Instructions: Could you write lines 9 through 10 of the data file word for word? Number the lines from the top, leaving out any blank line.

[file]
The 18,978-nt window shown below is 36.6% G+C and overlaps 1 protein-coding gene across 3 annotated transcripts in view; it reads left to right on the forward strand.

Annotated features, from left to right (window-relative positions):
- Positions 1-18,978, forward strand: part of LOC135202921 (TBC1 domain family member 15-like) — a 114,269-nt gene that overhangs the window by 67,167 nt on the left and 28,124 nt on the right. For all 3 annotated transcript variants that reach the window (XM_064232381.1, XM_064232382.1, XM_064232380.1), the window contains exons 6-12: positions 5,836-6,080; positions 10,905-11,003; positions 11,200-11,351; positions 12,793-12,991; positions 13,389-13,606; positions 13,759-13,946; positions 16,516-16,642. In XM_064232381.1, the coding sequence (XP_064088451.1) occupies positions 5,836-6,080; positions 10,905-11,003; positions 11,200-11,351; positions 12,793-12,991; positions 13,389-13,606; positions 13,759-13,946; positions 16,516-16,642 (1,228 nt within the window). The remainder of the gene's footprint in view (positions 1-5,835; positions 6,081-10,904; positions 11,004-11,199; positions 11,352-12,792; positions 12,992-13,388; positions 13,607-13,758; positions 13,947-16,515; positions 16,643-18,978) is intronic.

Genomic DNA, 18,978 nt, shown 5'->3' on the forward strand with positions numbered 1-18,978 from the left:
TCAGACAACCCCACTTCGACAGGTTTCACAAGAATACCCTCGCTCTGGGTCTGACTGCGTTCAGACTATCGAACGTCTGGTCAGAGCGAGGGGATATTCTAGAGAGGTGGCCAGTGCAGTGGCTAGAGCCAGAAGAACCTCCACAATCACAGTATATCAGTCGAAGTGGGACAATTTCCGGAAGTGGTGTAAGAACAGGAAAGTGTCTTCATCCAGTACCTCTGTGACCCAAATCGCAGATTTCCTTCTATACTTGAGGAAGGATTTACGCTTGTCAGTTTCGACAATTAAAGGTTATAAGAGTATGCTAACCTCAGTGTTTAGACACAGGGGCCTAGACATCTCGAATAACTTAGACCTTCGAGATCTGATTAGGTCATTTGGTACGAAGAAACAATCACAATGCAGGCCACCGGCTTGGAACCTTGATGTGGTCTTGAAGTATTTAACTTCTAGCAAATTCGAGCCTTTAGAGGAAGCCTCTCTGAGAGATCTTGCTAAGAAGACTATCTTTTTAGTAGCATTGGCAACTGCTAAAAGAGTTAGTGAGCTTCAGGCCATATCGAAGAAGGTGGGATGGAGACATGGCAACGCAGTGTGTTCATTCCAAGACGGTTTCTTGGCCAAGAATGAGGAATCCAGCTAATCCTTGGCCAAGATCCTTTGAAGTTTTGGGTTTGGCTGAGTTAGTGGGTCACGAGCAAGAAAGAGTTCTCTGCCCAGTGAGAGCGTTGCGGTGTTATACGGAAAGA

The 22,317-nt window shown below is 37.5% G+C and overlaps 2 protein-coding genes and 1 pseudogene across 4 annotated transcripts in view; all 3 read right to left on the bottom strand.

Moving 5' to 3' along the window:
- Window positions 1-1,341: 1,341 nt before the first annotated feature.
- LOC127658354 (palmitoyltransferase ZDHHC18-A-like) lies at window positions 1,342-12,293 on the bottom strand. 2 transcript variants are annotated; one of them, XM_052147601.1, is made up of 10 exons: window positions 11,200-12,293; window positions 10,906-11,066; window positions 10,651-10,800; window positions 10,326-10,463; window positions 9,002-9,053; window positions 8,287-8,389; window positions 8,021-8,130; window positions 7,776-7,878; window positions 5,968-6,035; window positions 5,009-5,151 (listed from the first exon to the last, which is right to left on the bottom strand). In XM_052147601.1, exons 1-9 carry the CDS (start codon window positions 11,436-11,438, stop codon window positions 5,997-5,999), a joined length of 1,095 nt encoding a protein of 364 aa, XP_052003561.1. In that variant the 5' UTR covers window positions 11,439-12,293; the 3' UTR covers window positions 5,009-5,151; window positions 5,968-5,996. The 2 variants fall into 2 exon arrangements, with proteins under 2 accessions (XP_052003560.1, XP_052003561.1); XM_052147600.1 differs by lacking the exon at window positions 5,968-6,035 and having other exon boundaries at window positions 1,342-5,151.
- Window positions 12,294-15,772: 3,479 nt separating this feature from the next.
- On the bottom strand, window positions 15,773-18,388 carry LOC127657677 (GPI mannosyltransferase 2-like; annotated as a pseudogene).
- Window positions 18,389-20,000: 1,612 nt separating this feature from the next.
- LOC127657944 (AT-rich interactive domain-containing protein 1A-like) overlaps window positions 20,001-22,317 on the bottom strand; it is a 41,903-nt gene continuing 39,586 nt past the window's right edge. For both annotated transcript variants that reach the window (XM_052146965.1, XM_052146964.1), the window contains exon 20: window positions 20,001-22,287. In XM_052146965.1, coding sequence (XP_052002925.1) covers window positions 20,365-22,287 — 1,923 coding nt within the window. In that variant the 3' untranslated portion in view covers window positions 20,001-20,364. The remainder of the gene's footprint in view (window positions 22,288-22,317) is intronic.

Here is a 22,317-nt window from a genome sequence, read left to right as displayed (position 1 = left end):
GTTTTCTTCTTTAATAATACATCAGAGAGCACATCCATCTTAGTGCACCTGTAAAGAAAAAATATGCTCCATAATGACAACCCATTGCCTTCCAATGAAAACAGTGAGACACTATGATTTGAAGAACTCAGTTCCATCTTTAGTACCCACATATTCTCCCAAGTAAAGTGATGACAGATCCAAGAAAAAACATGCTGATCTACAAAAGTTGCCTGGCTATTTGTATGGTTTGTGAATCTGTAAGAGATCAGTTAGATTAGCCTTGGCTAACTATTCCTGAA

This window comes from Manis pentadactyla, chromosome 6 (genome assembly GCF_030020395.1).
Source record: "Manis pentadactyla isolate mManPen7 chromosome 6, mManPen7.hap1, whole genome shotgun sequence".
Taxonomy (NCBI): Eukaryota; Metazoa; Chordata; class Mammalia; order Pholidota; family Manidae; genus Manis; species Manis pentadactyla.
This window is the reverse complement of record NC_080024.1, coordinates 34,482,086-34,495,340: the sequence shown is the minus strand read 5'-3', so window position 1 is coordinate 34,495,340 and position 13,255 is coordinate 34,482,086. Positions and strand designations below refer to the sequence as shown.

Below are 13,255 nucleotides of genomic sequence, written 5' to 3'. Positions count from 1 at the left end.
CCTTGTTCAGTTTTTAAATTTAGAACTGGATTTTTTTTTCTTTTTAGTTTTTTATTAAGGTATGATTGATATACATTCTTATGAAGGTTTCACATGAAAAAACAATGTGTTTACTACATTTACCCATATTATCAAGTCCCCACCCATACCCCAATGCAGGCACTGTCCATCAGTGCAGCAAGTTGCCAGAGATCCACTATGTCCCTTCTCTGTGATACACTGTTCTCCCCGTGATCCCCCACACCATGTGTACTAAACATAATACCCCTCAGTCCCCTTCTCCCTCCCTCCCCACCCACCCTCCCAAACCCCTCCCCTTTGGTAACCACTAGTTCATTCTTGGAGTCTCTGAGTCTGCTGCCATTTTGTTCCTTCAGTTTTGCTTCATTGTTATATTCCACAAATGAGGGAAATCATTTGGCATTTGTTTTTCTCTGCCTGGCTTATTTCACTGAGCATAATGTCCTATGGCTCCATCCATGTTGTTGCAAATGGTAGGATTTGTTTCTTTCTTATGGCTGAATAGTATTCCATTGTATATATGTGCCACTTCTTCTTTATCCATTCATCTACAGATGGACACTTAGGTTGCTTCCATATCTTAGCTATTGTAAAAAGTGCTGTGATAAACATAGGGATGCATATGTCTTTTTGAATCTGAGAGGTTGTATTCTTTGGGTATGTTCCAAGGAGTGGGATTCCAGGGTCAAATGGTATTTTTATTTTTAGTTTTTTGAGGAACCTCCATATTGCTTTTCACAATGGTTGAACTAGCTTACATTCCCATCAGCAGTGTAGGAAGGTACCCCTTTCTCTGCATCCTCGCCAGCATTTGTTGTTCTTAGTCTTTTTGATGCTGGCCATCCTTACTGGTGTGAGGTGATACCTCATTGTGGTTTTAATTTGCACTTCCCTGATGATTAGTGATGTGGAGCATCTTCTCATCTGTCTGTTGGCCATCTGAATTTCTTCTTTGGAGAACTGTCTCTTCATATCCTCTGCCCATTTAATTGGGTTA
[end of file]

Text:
- LOC127658354 (palmitoyltransferase ZDHHC18-A-like) lies at window positions 1,342-12,293 on the bottom strand. 2 transcript variants are annotated; one of them, XM_052147601.1, is made up of 10 exons: window positions 11,200-12,293; window positions 10,906-11,066; window positions 10,651-10,800; window positions 10,326-10,463; window positions 9,002-9,053; window positions 8,287-8,389; window positions 8,021-8,130; window positions 7,776-7,878; window positions 5,968-6,035; window positions 5,009-5,151 (listed from the first exon to the last, which is right to left on the bottom strand). In XM_052147601.1, exons 1-9 carry the CDS (start codon window positions 11,436-11,438, stop codon window positions 5,997-5,999), a joined length of 1,095 nt encoding a protein of 364 aa, XP_052003561.1. In that variant the 5' UTR covers window positions 11,439-12,293; the 3' UTR covers window positions 5,009-5,151; window positions 5,968-5,996. The 2 variants fall into 2 exon arrangements, with proteins under 2 accessions (XP_052003560.1, XP_052003561.1); XM_052147600.1 differs by lacking the exon at window positions 5,968-6,035 and having other exon boundaries at window positions 1,342-5,151.
- Window positions 12,294-15,772: 3,479 nt separating this feature from the next.